Cable firms must pay for roads in ruins

NTL and Telewest face billion-pound bills for shoddy work under thousands of miles of streets
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The Independent Online

The two giant cable companies, NTL and Telewest, are facing bills running into billions of pounds because of the shoddy laying of TV cables.

The two giant cable companies, NTL and Telewest, are facing bills running into billions of pounds because of the shoddy laying of TV cables.

The hidden threat underneath Britain's roads and pavements is the legacy of the 1990s cable TV boom when thousands of miles of Britain's streets were dug up at frenetic pace by sub-contracted gangs of builders.

Telewest, NTL and its recently purchased subsidiary, CWC Communications, are already engaged in remedial work at scores of locations, where local councils have called them back to lay again road surfaces damaged by earlier digging.

Under existing legislation, responsibility for roadworks rests with the the utility companies for two years after the road is dug up and then reverts to the local authority.

But a recent landmark ruling, which followed a long-running row between BT and Nottinghamshire County Council, means that utilities can be held responsible indefinitely if it is proved that the work was not done properly.

Roger Khann, assistant director responsible for highways at the London Borough of Hammersmith and Fulham, said shoddy workmanship carried out in the mid-to-late 1990s has left the cable companies and other utilities with massive potential bills as roads across Britain begin to crack up through water damage.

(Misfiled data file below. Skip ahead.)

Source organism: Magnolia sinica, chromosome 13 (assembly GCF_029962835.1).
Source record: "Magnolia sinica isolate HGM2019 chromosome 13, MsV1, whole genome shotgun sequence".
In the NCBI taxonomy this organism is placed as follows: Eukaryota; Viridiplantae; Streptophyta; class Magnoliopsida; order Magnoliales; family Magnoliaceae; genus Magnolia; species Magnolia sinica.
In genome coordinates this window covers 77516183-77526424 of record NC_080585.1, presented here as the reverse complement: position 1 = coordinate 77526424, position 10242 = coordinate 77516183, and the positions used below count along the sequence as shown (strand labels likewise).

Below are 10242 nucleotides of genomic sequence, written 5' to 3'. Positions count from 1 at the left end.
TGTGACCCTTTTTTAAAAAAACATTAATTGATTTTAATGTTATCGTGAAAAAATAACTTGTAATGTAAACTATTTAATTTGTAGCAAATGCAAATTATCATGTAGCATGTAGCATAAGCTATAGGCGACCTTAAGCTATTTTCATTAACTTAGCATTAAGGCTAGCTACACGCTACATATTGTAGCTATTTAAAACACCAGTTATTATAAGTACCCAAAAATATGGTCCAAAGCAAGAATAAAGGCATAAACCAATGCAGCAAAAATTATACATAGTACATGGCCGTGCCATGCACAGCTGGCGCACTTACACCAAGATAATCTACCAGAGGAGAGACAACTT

"The potential latent liability for utility companies runs into billions. What we are seeing at the moment is a lot of trenches moving differentially to the road surface, and you can see cracks all over the place."

Hammersmith is currently carrying out tests on recently completed roadworks in the borough, which are likely to show that most of the work does not meet specifications. Elsewhere cable companies are being hit by claims arising from sub-standard work.

Kirklees Council is currently negotiating with NTL to decide who will pay an estimated £1m repair bill for botched work carried out by Cardiff-based contractor M&N Contractors, which collapsed last year leaving £10m in debts. M&N was one of at least five major cable construction companies that have collapsed over the last year, leaving the cable TV companies they worked for to pick up the tab for road repairs.

There is also major remedial work being carried out in the Nottinghamshire area. An insider at Notts County Council said: "The main franchise holder is engaged in an extensive programme of remedial works, which are well past the guarantee date. This all goes back to the gung-ho days of the cable boom when it was all about 'get in the ground, and what's next lads?'

Councils now fear the mistakes of the 1990s will be repeated by the new generation of industry-oriented cable installation. Several major trunk networks are currently under construction that will loop around the country connecting businesses to BT exchanges.

The big cable companies are keen to downplay the extent of remedial works currently under way.

A construction manager at CWC, who did not want to be named, said: "We do have remedial work that is ongoing, but no more than you would expect based on the volume of work completed. We hold retentions in cash for the majority of contracts. Whether they will be sufficient in the long term is difficult to say."

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